‘They’re a real godsend’
Northern Beaches Council has rejected calls to halt its rollout of synthetic playing fields until after the findings of a State Government investigation into their environmental and health impacts are revealed.
Councillor Stuart Sprott brought a motion forward at Council’s March meeting urging the future instalment of new synthetic sports fields on the Peninsula be paused until after the Department of Planning, Industry and the Environment (DPIE) releases its report.
Mr Stokes announced his department would be launching an investigation into sustainable alternatives to synthetic grass recently, in response to claims the rubber and microplastic can leach into waterways.
There are also concerns the material may pose a cancer risk and may result in extreme temperatures on or near the fields on hot days.
Studies of local waterways by the Australian Microplastic Assessment Project (AUSMAP) together with Council found 80 per cent of the waste entering stormwater drains was black crumb.
This is in comparison to just 5 per cent in areas without synthetic fields.
Alongside this, a study by Western Sydney University found temperatures on a synthetic play area in western Sydney skyrocketed to 106 degrees during a heatwave in January 2020.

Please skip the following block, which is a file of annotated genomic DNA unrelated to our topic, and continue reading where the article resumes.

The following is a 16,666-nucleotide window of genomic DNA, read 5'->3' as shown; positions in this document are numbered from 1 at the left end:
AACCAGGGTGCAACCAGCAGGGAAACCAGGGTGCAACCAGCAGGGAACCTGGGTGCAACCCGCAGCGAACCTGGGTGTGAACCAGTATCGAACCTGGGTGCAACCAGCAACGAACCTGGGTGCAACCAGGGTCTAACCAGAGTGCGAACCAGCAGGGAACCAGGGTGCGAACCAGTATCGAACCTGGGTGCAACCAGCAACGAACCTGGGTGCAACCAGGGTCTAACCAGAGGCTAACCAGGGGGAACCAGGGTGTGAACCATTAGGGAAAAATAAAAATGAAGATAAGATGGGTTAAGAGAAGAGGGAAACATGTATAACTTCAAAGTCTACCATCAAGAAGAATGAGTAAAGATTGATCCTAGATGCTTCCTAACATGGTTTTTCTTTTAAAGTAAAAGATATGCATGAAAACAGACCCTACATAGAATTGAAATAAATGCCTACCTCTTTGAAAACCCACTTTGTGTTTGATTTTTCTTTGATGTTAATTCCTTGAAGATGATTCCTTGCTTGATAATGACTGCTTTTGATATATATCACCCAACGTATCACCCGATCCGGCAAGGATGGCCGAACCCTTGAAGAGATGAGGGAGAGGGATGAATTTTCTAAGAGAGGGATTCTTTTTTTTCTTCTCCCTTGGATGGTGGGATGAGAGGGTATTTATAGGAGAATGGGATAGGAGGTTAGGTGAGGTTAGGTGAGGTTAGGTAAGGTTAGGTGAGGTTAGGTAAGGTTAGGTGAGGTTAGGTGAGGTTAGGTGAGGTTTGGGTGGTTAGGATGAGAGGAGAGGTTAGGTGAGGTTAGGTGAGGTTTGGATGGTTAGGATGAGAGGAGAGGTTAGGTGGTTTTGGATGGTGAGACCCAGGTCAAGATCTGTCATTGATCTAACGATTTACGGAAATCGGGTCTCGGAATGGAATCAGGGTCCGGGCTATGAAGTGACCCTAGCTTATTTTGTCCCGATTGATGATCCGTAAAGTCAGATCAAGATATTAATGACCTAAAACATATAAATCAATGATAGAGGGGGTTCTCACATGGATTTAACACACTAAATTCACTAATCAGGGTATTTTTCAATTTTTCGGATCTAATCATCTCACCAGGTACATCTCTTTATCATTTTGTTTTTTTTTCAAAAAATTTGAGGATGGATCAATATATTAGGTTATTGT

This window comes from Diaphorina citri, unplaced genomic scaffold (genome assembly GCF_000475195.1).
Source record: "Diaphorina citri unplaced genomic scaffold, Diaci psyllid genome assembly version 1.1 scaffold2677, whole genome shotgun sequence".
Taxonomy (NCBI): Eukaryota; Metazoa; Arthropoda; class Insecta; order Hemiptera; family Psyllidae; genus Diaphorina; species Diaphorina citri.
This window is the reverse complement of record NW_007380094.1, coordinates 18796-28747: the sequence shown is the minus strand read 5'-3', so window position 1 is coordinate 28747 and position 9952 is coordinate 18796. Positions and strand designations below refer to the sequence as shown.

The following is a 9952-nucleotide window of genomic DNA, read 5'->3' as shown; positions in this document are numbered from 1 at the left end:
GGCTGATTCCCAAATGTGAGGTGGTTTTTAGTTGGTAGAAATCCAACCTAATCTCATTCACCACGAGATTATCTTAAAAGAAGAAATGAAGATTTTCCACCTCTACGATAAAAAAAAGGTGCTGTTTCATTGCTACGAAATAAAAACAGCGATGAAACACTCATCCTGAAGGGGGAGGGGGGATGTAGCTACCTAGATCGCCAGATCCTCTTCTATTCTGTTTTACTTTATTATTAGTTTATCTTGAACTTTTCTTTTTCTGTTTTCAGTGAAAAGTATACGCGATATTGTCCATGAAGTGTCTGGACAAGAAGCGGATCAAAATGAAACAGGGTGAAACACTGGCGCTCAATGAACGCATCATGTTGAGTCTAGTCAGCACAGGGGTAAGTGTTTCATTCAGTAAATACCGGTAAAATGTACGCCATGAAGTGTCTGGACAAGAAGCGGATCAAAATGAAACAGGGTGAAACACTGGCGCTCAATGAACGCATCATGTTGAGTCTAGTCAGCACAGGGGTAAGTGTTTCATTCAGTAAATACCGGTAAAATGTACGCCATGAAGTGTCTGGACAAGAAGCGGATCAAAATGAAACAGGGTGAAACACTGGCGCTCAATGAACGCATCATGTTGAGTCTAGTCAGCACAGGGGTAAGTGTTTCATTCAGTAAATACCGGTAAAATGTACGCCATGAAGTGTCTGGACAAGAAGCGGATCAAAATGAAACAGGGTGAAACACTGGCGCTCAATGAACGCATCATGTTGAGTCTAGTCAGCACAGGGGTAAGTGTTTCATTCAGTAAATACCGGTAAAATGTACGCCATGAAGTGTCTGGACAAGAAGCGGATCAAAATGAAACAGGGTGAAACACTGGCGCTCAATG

Councillors discussed the motion at length, with most concerned halting the rollout would see delays to new sporting fields being built in the area, which is already an estimated 21 fields short.
Many highlighted Council’s current retro-fit program, which has seen mitigation measures such as stormwater filters, cuffs and retaining walls installed, and increased footpath vacuuming and sweeping around synthetic fields at Frenchs Forest’s Lionel Watts and in Cromer.
“We know there are issues with rubber coming off, we know that we will have to manage that in a better way than we have been, and we’ve been proactive about that,” said Pittwater Councillor Ian White.
“Our synthetic fields have been a real godsend for our local sports teams, and I really don’t think a Minister calling for a report is a reason for us to rethink what we’re doing.”
While no fields are on Council’s works schedule until at least 2024, the decision to progress with the rollout has ramifications for Avalon, with a field earmarked for Careel Bay.
Critics have voiced concern the proposed synthetic field sits directly above a mangrove swamp essential to fish breeding.
Council has affirmed that any findings or technological improvements from the State Government’s review will be ‘considered closely’.